Tzav: A Command Performance
Last week, we got stuck on the first word of the reading, ויקרא vayikra ‘and he called’. This week we’ll spend our time on the first significant word, the word that gives this week’s reading its name: צו tzav.
Tzav means “command,” an imperative from צוה tz-v-h, the same root that gives us the word mitzvah. The mitzvot are the commandments. Why must Moses command Aaron and his sons all the rules for the burnt offering?
It’s not that God never says this to Moses elsewhere; every once in a while, he does. There is even another reading whose name comes from this verb, Tetzaveh:
You shall command [תְּצַוֶּ֣ה tetzaveh] the Israelites that they get you oil of pure, crushed olives for the light, to keep a lamp constantly going.
But what’s the reason for it? Why not say, as the Torah does so often, “Speak to Aaron and his sons and say to them”? Is God worried that Aaron will think of these rules not as a commandment but just a serving suggestion? What’s the difference between commanding someone to do something and just telling them to do it?
Here at the beginning of Leviticus 6, the “command” is about “the instructions [תורת torat] for the burnt offering” — how you are to slaughter an animal and burn it on the altar as an offering to God. For comparison’s sake, let’s move along to v. 17, where Moses is told to speak (דבר dabber) to Aaron and his sons to give them the instructions for the sin offering. Why command the instructions for the one but just tell them the instructions for the other?
“Command” is used to give an instruction that must be followed with alacrity, both immediately and in succeeding generations. R. Simeon says, “The text must especially command us to act with alacrity in a matter that involves taking money out of one’s pocket.
But Nahmanides thinks Rashi has misunderstood the rabbinic text that he was reading:
The book of Leviticus begins with “Speak to the Israelite people” (1:2) because that section describes the bringing of the offerings, and the offerings are brought by all of the Israelites. Now, however, Moses is told to “command Aaron,” because this section describes how the offerings are to be made, which is the job of the priests. The comment of R. Simeon mentioned by Rashi is therefore not pertinent, since the priests who are commanded here make no expenditure themselves; in fact, they profit by making the offerings. R. Simeon is actually arguing with the first comment provided by Rashi, which says that “command” refers specifically to commandments that go into effect immediately and also pertain to future generations, while other commandments are introduced simply by saying “Speak to the Israelite people” or “Say to them.” R. Simeon’s point is that “command” actually is sometimes used with commandments of limited applicability: when they involve expenditure—e.g., for oil for the lampstand (Exod. 27:20) or for towns for the Levites to settle in (Num. 35:2). It might be that R. Simeon’s comment is understood to apply here, since v. 13 does speak of an offering to be brought by “Aaron and his sons.” But in the Sifra [the Tannaitic midrash on Leviticus], where both comments originate, R. Simeon is (as I said) arguing with the first comment, not supplementing it as Rashi makes him seem to do.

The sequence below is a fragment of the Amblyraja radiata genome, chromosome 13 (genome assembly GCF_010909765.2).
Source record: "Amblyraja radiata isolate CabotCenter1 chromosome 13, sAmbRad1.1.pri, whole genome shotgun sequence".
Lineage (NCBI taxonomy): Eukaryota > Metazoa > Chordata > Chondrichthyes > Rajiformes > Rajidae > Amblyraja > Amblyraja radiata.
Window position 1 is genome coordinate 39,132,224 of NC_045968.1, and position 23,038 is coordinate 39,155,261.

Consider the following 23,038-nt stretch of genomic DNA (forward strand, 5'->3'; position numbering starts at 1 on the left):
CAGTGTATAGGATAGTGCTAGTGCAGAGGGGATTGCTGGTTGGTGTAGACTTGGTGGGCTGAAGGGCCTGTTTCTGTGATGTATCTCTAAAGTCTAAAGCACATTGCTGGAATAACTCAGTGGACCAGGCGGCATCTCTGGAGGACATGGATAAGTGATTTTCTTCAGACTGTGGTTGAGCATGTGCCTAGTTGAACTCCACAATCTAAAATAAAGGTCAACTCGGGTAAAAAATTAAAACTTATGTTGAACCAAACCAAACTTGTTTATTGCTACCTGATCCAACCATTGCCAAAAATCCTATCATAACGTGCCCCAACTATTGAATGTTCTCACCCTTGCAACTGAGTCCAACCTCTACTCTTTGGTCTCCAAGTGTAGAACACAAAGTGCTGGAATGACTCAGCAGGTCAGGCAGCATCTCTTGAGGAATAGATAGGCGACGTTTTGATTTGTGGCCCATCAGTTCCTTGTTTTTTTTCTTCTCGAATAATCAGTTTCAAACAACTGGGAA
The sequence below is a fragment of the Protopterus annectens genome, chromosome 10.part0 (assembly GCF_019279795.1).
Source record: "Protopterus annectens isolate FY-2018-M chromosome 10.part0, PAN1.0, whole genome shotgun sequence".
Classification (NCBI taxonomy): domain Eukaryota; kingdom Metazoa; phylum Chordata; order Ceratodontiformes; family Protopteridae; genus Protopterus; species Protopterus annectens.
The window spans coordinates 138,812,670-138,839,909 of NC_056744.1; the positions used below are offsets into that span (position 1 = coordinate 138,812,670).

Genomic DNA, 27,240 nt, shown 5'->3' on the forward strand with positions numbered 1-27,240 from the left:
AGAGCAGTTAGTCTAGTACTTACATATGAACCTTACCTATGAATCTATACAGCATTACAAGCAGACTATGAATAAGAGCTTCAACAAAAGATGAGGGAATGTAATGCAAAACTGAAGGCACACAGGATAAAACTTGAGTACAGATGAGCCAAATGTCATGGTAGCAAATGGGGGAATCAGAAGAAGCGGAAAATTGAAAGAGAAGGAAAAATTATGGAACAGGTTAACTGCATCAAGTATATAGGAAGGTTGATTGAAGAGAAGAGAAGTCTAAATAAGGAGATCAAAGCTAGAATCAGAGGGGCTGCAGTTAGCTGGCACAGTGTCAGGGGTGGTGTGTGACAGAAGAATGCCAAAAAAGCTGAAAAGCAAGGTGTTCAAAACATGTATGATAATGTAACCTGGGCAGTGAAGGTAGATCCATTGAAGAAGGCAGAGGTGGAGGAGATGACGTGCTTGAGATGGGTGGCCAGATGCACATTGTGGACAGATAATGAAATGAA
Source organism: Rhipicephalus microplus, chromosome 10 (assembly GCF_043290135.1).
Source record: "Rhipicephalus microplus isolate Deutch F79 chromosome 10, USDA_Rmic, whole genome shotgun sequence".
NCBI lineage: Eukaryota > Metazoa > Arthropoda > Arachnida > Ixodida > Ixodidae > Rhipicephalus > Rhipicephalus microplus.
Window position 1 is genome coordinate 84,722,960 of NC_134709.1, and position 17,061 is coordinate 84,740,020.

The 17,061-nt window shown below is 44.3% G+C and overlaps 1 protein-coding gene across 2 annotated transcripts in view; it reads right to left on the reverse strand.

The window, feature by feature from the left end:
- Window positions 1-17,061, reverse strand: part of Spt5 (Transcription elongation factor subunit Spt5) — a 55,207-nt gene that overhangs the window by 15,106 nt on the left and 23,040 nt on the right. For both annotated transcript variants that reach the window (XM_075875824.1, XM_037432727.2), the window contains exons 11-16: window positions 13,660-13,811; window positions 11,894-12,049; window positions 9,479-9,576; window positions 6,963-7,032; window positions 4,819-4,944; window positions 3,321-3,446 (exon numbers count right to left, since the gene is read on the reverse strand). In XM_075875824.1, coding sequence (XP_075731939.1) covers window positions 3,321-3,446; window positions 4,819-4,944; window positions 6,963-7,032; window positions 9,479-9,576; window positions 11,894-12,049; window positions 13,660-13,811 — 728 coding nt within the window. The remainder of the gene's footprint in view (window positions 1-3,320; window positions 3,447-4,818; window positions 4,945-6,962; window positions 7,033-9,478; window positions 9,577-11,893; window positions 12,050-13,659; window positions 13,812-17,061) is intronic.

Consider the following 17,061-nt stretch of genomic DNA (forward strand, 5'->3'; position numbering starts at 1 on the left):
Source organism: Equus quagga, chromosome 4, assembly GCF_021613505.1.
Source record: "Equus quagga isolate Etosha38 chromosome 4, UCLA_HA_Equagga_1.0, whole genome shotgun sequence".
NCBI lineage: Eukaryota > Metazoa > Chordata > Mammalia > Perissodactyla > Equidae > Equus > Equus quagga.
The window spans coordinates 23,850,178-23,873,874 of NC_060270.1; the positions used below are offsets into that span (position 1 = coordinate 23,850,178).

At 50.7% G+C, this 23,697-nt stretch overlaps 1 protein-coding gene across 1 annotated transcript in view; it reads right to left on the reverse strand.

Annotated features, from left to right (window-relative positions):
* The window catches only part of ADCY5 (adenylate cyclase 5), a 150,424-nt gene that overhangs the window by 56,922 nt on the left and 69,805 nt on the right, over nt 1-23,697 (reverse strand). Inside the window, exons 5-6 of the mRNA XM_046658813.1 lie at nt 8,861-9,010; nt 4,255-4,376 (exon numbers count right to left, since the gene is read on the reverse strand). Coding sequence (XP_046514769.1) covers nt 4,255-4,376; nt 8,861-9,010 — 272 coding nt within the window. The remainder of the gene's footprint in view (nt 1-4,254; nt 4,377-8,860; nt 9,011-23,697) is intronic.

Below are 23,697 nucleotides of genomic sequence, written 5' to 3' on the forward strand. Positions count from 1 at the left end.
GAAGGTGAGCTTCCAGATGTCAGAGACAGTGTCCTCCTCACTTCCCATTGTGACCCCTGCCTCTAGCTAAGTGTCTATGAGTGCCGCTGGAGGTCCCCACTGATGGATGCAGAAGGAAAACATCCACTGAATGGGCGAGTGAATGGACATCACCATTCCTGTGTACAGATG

The Sifra itself justifies the use of “command” here but doesn’t really explain why it’s here and not elsewhere.
Turning to the moderns for some enlightenment, I have the wonderful Anchor Bible commentary by Jacob Milgrom, who spent his entire life studying Leviticus and the priestly system of the Bible. When you get tired of reading this commentary, you can use it to exercise with: three volumes and a total of 2,714 pages, but he just didn’t address this question.
The reason I’m pushing on this so insistently is we would all like the words in the Torah to be significant. You don’t have to think that every single letter in the Torah is of mystical significance — omnisignificance, James Kugel calls it — to want there to be a reason for these instructions to be “commanded” rather than merely “said” or “spoken.”
My friend Zev Farber, on thetorah.com, points out something from Milgrom’s introduction that was anticipated by the 19th-c. rabbi and Bible scholar David Zvi Hoffmann. Leviticus 6–7 cover the same ground as Leviticus 1–5, but from a different perspective. As you remember, this was also anticipated seven centuries earlier, by Nahmanides:
The book of Leviticus begins with “Speak to the Israelite people” (1:2) because that section describes the bringing of the offerings, and the offerings are brought by all of the Israelites. Now, however, Moses is told to “command Aaron,” because this section describes how the offerings are to be made, which is the job of the priests.
It’s not impossible to imagine that “command” is not merely Moses’s way of interacting differently with the people and with the priests, but a way to focus readers of the Torah on the repetition of and the distinction between these two sections of Leviticus. And that’s an explanation that works for both modern and traditional perspectives on the text. It also explains why the next set of instructions, the torah of the sin offering, is “spoken” rather than “commanded.”
Will it work the next time we find an instruction being commanded rather than merely spoken? Let’s keep reading and find out.
Back in two weeks after Passover — until then, חג שמח!